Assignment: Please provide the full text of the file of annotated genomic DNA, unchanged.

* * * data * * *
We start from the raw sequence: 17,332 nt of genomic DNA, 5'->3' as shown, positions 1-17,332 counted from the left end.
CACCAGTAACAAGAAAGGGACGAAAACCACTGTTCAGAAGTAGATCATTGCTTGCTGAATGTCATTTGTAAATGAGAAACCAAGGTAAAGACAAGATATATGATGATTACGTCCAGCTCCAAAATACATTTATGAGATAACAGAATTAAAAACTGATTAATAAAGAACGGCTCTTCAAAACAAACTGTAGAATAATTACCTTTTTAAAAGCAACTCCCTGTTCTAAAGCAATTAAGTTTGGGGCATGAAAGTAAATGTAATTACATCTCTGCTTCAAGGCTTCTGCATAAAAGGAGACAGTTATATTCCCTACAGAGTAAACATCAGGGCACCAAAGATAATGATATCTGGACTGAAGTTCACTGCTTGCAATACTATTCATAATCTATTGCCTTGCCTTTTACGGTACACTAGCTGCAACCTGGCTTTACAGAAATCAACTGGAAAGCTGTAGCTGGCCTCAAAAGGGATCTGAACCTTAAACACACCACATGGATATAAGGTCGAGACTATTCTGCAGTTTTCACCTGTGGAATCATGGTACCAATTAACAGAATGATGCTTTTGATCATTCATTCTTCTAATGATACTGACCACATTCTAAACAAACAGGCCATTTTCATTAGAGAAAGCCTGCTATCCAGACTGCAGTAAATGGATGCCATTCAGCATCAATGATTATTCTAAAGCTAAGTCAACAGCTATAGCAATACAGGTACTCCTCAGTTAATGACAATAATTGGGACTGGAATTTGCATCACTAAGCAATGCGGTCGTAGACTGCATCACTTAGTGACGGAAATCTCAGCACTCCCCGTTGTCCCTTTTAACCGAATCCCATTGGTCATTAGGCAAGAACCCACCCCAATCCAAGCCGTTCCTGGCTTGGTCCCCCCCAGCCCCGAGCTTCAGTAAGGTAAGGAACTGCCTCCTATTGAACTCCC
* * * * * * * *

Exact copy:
We start from the raw sequence: 17,332 nt of genomic DNA, 5'->3' as shown, positions 1-17,332 counted from the left end.
CACCAGTAACAAGAAAGGGACGAAAACCACTGTTCAGAAGTAGATCATTGCTTGCTGAATGTCATTTGTAAATGAGAAACCAAGGTAAAGACAAGATATATGATGATTACGTCCAGCTCCAAAATACATTTATGAGATAACAGAATTAAAAACTGATTAATAAAGAACGGCTCTTCAAAACAAACTGTAGAATAATTACCTTTTTAAAAGCAACTCCCTGTTCTAAAGCAATTAAGTTTGGGGCATGAAAGTAAATGTAATTACATCTCTGCTTCAAGGCTTCTGCATAAAAGGAGACAGTTATATTCCCTACAGAGTAAACATCAGGGCACCAAAGATAATGATATCTGGACTGAAGTTCACTGCTTGCAATACTATTCATAATCTATTGCCTTGCCTTTTACGGTACACTAGCTGCAACCTGGCTTTACAGAAATCAACTGGAAAGCTGTAGCTGGCCTCAAAAGGGATCTGAACCTTAAACACACCACATGGATATAAGGTCGAGACTATTCTGCAGTTTTCACCTGTGGAATCATGGTACCAATTAACAGAATGATGCTTTTGATCATTCATTCTTCTAATGATACTGACCACATTCTAAACAAACAGGCCATTTTCATTAGAGAAAGCCTGCTATCCAGACTGCAGTAAATGGATGCCATTCAGCATCAATGATTATTCTAAAGCTAAGTCAACAGCTATAGCAATACAGGTACTCCTCAGTTAATGACAATAATTGGGACTGGAATTTGCATCACTAAGCAATGCGGTCGTAGACTGCATCACTTAGTGACGGAAATCTCAGCACTCCCCGTTGTCCCTTTTAACCGAATCCCATTGGTCATTAGGCAAGAACCCACCCCAATCCAAGCCGTTCCTGGCTTGGTCCCCCCCAGCCCCGAGCTTCAGTAAGGTAAGGAACTGCCTCCTATTGAACTCCC